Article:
Possibly. I was driving back from a meeting in St Neots when, at about 4 pm, the phone buzzed and a tweet from Steve Fisher flashed up: Azorean type ad layby islands stanwick @bonxie #northantsbirds By good fortune I was just turning on to the A45 at Higham Ferrers …
Still under observation by Steve, accompanied by Bob Webster, the bird was on the nearest part of the island to the causeway which divides the A45 Lay-by Pit. Although largely against the light, and hampered by the blustery wind, I was able to shoot some video through my scope during the time the bird was present. At about 4.20 pm it flew off north over the willow scrub and appeared to be heading toward the main lake, where large gulls regularly gather in the late afternoon prior to roosting elsewhere. A quick walk round to the lake drew a blank. The gull was nowhere to be seen.
This is not the first adult gull showing characteristics of the altlantis race of Yellow-legged Gull. There have been two before – both at Stanwick GP. Remember the last one from September 2013? See here for a discussion on ID features of that bird and UK status and some thoughts.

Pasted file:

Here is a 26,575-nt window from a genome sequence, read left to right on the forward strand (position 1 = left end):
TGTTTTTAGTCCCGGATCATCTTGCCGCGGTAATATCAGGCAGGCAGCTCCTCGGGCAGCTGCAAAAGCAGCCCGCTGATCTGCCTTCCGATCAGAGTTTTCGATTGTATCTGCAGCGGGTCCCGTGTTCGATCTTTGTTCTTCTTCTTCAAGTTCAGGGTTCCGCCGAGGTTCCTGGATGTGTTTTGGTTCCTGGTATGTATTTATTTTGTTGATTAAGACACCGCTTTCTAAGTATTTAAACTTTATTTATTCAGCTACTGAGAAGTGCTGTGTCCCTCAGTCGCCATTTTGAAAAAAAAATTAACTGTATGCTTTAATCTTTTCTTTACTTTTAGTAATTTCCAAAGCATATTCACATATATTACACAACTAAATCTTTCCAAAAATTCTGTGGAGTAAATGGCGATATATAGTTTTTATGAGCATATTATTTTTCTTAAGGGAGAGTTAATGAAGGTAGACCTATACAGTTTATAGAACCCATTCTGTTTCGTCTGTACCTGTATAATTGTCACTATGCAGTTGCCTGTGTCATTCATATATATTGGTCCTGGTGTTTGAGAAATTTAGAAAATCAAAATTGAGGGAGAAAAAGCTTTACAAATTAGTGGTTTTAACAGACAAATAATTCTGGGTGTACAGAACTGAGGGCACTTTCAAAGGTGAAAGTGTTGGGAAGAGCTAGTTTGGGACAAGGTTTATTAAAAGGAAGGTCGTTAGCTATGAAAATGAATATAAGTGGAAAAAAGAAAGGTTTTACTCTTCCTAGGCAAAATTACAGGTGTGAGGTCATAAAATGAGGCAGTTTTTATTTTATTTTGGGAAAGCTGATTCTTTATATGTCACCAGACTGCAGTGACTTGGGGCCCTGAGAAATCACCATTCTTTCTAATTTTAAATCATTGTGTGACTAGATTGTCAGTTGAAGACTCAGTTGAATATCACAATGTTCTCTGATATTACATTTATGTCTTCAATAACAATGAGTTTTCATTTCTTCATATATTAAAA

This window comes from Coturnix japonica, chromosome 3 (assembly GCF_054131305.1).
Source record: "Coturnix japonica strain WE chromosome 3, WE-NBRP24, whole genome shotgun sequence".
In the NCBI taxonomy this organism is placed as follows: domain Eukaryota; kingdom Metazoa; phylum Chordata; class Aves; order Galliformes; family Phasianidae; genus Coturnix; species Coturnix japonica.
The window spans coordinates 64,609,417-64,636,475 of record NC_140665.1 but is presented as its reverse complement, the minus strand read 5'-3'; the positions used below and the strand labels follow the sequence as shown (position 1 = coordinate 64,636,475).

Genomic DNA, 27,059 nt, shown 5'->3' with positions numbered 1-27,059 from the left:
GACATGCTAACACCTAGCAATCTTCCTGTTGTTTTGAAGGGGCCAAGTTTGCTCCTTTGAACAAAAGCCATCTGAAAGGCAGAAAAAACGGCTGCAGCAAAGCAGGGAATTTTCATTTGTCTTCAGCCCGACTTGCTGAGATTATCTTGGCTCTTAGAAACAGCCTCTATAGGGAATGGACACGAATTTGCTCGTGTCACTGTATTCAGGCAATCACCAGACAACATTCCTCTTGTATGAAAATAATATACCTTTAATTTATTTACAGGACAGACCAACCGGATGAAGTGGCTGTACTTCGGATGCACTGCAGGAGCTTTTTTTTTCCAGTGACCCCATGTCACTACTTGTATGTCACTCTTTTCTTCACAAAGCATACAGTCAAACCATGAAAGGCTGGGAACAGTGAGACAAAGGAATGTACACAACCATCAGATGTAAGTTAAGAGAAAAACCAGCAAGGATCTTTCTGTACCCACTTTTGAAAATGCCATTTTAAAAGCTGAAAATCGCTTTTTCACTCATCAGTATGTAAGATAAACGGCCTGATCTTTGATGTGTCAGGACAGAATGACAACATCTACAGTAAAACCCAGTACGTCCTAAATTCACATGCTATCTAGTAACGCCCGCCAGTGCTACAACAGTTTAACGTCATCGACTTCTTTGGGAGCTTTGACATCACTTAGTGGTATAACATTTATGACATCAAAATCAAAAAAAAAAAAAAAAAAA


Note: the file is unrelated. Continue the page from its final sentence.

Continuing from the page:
Today’s individual appears almost, if not completely, identical although this time we have a clear view of the legs, which are a deep, rich ochre, not bright yellow.
And there’s that broad, dark grey band on the underside of the secondaries extending on to the primaries again. Is that significant? Is it also coincidence that individuals turning up here also have that striking bill pattern of largely ‘dirty’ dull base contrasting strongly with extensive and prominent orange gonys spot, sandwiched between blackish subterminal band and yellow tip? What are these birds if they are not Azorean Gulls … ? Comments welcomed.
3 thoughts on “Azores High?”
Azorean are the new Caspian!